- from verse 1 of the hymn "Let All Things Now Living," by Katherine Davis

Monday, November 27, 2017

Quote of the Week

"He who desires to be happy must pursue and practice temperance, and run away from intemperance as fast as his legs will carry him."

- Socrates, from Plato's dialogue Gorgias

Monday, November 20, 2017

Let Us Give Thanks!

Let us give thanks to the Lord our God: It is right to give him thanks and praise!
         - from the Liturgy of Communion

I'll be taking a week off from blogging while I celebrate the Thanksgiving holiday with my family. Posts will resume on Monday, Nov. 27. Happy Thanksgiving!

(Painting: "A Sketch of Gratitude Crowned by Peace," by James Thornhill, 1713)

Saturday, November 18, 2017

Saturday Synaxis

O God, watch over me always, in my work, in my words, in the thoughts of my heart.
O God, have pity on me, in this world and in the world to come.
O God, have pity on me, for I have sinned against you like the mortal that I am; but, kind and gentle Master, forgive me…
O God, do not show me the anger that my sins and misdeeds deserve...
O God, your Word was made flesh for me; for me he was crucified, died, was buried, and on the third day rose again. Bind me to you!
O God, do not let me give way to disloyalty. May the Enemy find nothing in me that he can call his own.
O God, sharpen my will. May it be like a sword and cut all sinful thoughts out of my mind.
O God, as you calmed the sea with a word, so drive out the evil passions from my sinful nature. May sin die down and disappear from all my members.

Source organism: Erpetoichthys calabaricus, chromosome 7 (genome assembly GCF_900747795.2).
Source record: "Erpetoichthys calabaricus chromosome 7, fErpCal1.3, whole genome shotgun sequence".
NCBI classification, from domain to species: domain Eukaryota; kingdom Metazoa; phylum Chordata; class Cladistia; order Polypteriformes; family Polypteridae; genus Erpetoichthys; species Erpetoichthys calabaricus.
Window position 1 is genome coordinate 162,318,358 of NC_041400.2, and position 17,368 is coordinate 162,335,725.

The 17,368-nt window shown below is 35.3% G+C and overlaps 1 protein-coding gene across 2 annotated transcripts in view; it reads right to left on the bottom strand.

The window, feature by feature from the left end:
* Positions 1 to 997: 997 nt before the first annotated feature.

O God, grant that my heart may always be pure and my faith orthodox forever, yes forever. Amen.


Friday, November 17, 2017

Glimpses of Grace: The Garden of Eden and the Nativity

Before we leave the Garden of Eden narratives, we need to attend to a few other parallels between the stories of creation and the unveiling of God’s new creation in Christ Jesus. We’ll do one of the parallels this week (how the Nativity stories allude to creation), and another after Thanksgiving week (the Tree of Life). Unlike the preceding studies, these are parallels inferred from the symbols in the stories, but are not specifically indicated in the textual exegesis of these passages.

Some of the parallels have to do with the stories of Christ’s nativity. First, let’s take a look at the annunciation passage, where the angel Gabriel tells Mary about God’s plan for her. The first part of Gabriel’s announcement (Luke 1:30-33) refers back to the Old Testament prophesies of the Davidic Messiah-king. But when Mary asks Gabriel how these things will come about, he says, “The Holy Spirit will come on you, and the power of the Most High will overshadow you.” (Luke 1:35). The first phrase immediately calls to mind the first scene of creation (Gen. 1:2), when the Holy Spirit comes and hovers over the waters of the newborn world. And the second phrase uses a word that immediately evokes an Old Testament parallel: “overshadow”—this was the same term used for the way the presence of God overshadowed the Ark of the Covenant in the Temple, filling that place with his shekinah glory. So within the space of two sentences, Gabriel has connected his announcement to Mary with the creation of the world, the presence of God in the Temple, and the Davidic kingship: three Old Testament allusions that cover almost the whole scope of the salvation-history of ancient Israel. I referenced some of these parallels when I wrote my poetic rendering of Luke 1:35 in my Evangeliad: